Edgar Wright Had To Make Some Hard Cuts Editing The Sparks Brothers, But There Are Some Excellent Bonuses On The Way To Fans

Edgar Wright with Sparks

In the making of The Sparks Brothers, director Edgar Wright took on a massive challenge. Sparks, the band at the center of the new documentary, has a history that spans more than 50 years, and not only is that a hell of a lot of time to cover in a standard-length movie, but things only get more intense when you consider the subject’s near-constant output of new music. There was never really a possibility on the table that the film would be able to cover absolutely everything – meaning that there was always going to exist the hardship of making some difficult cuts and leaving some great material on the editing room floor.

As I learned speaking with Edgar Wright earlier this month during the virtual press day for The Sparks Brothers, this definitely did end up being the case in the making of the new movie, but fans will be excited to know that a solid amount of the material will still get to see the light of day.

Prior to the documentary’s arrival in theaters this past weekend, I had the chance to talk with the Wright about the post-production process, and I specifically asked about the hardest cuts he had to make. The tough decisions apparently weren’t bits from interviews or special stories, but instead footage dedicated to songs that he would have enjoyed the opportunity to highlight. He explained,

It's usually like a song that you really like, but there just isn't time for. So there were other songs that we covered, like "Waterproof" from Hello, Young Lovers and "Suburban Homeboy" from Little Beethoven. But you start to just watch it over and over and start to feel where the momentum in the story is taking you, basically.

Formed by brothers Ron and Russell Mael, Sparks first came together in the late 1960s (originally named Halfnelson), and while they have never gained a lot of traction with American audiences, their popularity in Europe has resulted in them being not only being one of the longest running active bands around, but one of the most influential. They have hundreds of songs and 24 albums to date – so it’s pretty easy to cut Edgar Wright some slack when it comes to material that didn’t get the spotlight in the documentary.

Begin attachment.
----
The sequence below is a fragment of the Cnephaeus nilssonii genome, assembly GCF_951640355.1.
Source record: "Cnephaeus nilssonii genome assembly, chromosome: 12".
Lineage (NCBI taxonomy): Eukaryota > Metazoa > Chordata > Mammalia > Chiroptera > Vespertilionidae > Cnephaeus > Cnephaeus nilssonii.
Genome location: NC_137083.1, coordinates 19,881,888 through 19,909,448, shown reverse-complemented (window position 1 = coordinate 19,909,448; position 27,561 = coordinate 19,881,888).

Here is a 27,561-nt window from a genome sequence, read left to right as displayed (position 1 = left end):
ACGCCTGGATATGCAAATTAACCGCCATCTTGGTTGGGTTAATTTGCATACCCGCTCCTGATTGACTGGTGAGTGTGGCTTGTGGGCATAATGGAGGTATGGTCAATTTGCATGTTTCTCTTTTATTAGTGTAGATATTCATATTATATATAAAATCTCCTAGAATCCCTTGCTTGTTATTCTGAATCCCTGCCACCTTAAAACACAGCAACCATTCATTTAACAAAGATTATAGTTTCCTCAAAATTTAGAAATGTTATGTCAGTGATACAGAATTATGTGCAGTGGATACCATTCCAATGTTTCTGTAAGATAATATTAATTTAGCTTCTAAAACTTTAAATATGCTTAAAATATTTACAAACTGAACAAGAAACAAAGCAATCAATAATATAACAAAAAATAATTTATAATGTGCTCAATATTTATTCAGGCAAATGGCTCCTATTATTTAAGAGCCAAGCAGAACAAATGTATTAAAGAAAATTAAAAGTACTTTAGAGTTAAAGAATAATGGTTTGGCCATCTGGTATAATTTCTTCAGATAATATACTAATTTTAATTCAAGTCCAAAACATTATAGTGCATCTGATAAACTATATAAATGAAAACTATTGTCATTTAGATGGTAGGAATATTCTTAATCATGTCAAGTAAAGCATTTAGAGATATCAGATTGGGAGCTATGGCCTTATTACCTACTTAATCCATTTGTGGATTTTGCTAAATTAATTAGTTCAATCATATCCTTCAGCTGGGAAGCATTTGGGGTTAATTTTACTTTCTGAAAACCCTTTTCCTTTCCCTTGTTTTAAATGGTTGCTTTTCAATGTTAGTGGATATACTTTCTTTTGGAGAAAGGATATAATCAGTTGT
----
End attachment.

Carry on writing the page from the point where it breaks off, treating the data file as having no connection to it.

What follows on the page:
Fortunately, though, we live in the age of home media, and the director is taking full advantage of that fact when it comes to the release of The Sparks Brothers. As he explained during our interview, there was some material that was shot in the making of the documentary that he always knew was never going to fit in the final version of the movie – and instead that footage is being given a special edit and will be included as extras on the upcoming Blu-ray release. Said Edgar Wright.

We were just working on the eventual Blu-ray, and there are some really nice things that there wasn't really time to stop the film for, for 15 minutes. But they're like great little vignettes in their own right. So they're not like things where I even think of them as deleted scenes. It's like, 'Well, this is the thing that we shot, which is really sweet, which was never really going to find its place in even a longer cut, but fans are to want to see this.'

That home video release doesn’t have a street date as of yet – but if you’re looking for an opportunity to watch The Sparks Brothers, your time is now. The movie is now playing in theaters across the country, and you can check the Focus Features website to find information about local screenings.

Eric Eisenberg
Assistant Managing Editor

Eric Eisenberg is the Assistant Managing Editor at CinemaBlend. After graduating Boston University and earning a bachelor’s degree in journalism, he took a part-time job as a staff writer for CinemaBlend, and after six months was offered the opportunity to move to Los Angeles and take on a newly created West Coast Editor position. Over a decade later, he's continuing to advance his interests and expertise. In addition to conducting filmmaker interviews and contributing to the news and feature content of the site, Eric also oversees the Movie Reviews section, writes the the weekend box office report (published Sundays), and is the site's resident Stephen King expert. He has two King-related columns.